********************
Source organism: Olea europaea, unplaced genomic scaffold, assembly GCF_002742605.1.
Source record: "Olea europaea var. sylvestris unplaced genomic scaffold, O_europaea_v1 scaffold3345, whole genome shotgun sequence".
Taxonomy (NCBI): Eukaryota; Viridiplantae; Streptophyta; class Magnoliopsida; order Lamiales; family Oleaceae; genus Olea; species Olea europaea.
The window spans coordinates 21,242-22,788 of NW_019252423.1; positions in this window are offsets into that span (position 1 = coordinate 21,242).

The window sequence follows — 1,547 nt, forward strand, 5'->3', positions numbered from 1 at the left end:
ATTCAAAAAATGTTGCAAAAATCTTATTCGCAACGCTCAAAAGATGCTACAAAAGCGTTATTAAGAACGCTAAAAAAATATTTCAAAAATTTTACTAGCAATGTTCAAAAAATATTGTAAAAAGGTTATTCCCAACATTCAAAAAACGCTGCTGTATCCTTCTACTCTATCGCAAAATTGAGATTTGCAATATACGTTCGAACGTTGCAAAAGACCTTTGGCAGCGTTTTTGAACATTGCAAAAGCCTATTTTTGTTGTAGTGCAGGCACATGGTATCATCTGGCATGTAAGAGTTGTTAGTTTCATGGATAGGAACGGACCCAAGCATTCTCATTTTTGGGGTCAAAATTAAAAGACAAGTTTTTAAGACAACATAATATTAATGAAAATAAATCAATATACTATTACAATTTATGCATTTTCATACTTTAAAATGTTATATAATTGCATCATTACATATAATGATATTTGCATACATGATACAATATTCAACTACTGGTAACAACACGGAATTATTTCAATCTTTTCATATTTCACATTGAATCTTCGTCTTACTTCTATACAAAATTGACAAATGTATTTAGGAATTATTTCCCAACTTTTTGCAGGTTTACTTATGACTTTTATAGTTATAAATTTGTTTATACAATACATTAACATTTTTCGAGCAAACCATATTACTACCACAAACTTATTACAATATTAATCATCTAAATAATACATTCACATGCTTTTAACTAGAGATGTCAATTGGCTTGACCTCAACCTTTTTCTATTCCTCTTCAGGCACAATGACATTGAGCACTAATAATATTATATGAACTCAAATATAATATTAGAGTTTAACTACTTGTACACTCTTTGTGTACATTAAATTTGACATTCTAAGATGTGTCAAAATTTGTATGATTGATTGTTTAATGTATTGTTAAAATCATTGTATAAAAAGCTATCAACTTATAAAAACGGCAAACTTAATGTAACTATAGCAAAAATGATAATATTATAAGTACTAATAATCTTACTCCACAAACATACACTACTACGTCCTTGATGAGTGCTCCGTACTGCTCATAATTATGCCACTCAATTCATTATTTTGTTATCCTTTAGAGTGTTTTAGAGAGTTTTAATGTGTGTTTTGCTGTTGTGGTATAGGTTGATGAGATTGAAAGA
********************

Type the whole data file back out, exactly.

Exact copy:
Source organism: Olea europaea, unplaced genomic scaffold, assembly GCF_002742605.1.
Source record: "Olea europaea var. sylvestris unplaced genomic scaffold, O_europaea_v1 scaffold3345, whole genome shotgun sequence".
Taxonomy (NCBI): Eukaryota; Viridiplantae; Streptophyta; class Magnoliopsida; order Lamiales; family Oleaceae; genus Olea; species Olea europaea.
The window spans coordinates 21,242-22,788 of NW_019252423.1; positions in this window are offsets into that span (position 1 = coordinate 21,242).

The window sequence follows — 1,547 nt, forward strand, 5'->3', positions numbered from 1 at the left end:
ATTCAAAAAATGTTGCAAAAATCTTATTCGCAACGCTCAAAAGATGCTACAAAAGCGTTATTAAGAACGCTAAAAAAATATTTCAAAAATTTTACTAGCAATGTTCAAAAAATATTGTAAAAAGGTTATTCCCAACATTCAAAAAACGCTGCTGTATCCTTCTACTCTATCGCAAAATTGAGATTTGCAATATACGTTCGAACGTTGCAAAAGACCTTTGGCAGCGTTTTTGAACATTGCAAAAGCCTATTTTTGTTGTAGTGCAGGCACATGGTATCATCTGGCATGTAAGAGTTGTTAGTTTCATGGATAGGAACGGACCCAAGCATTCTCATTTTTGGGGTCAAAATTAAAAGACAAGTTTTTAAGACAACATAATATTAATGAAAATAAATCAATATACTATTACAATTTATGCATTTTCATACTTTAAAATGTTATATAATTGCATCATTACATATAATGATATTTGCATACATGATACAATATTCAACTACTGGTAACAACACGGAATTATTTCAATCTTTTCATATTTCACATTGAATCTTCGTCTTACTTCTATACAAAATTGACAAATGTATTTAGGAATTATTTCCCAACTTTTTGCAGGTTTACTTATGACTTTTATAGTTATAAATTTGTTTATACAATACATTAACATTTTTCGAGCAAACCATATTACTACCACAAACTTATTACAATATTAATCATCTAAATAATACATTCACATGCTTTTAACTAGAGATGTCAATTGGCTTGACCTCAACCTTTTTCTATTCCTCTTCAGGCACAATGACATTGAGCACTAATAATATTATATGAACTCAAATATAATATTAGAGTTTAACTACTTGTACACTCTTTGTGTACATTAAATTTGACATTCTAAGATGTGTCAAAATTTGTATGATTGATTGTTTAATGTATTGTTAAAATCATTGTATAAAAAGCTATCAACTTATAAAAACGGCAAACTTAATGTAACTATAGCAAAAATGATAATATTATAAGTACTAATAATCTTACTCCACAAACATACACTACTACGTCCTTGATGAGTGCTCCGTACTGCTCATAATTATGCCACTCAATTCATTATTTTGTTATCCTTTAGAGTGTTTTAGAGAGTTTTAATGTGTGTTTTGCTGTTGTGGTATAGGTTGATGAGATTGAAAGA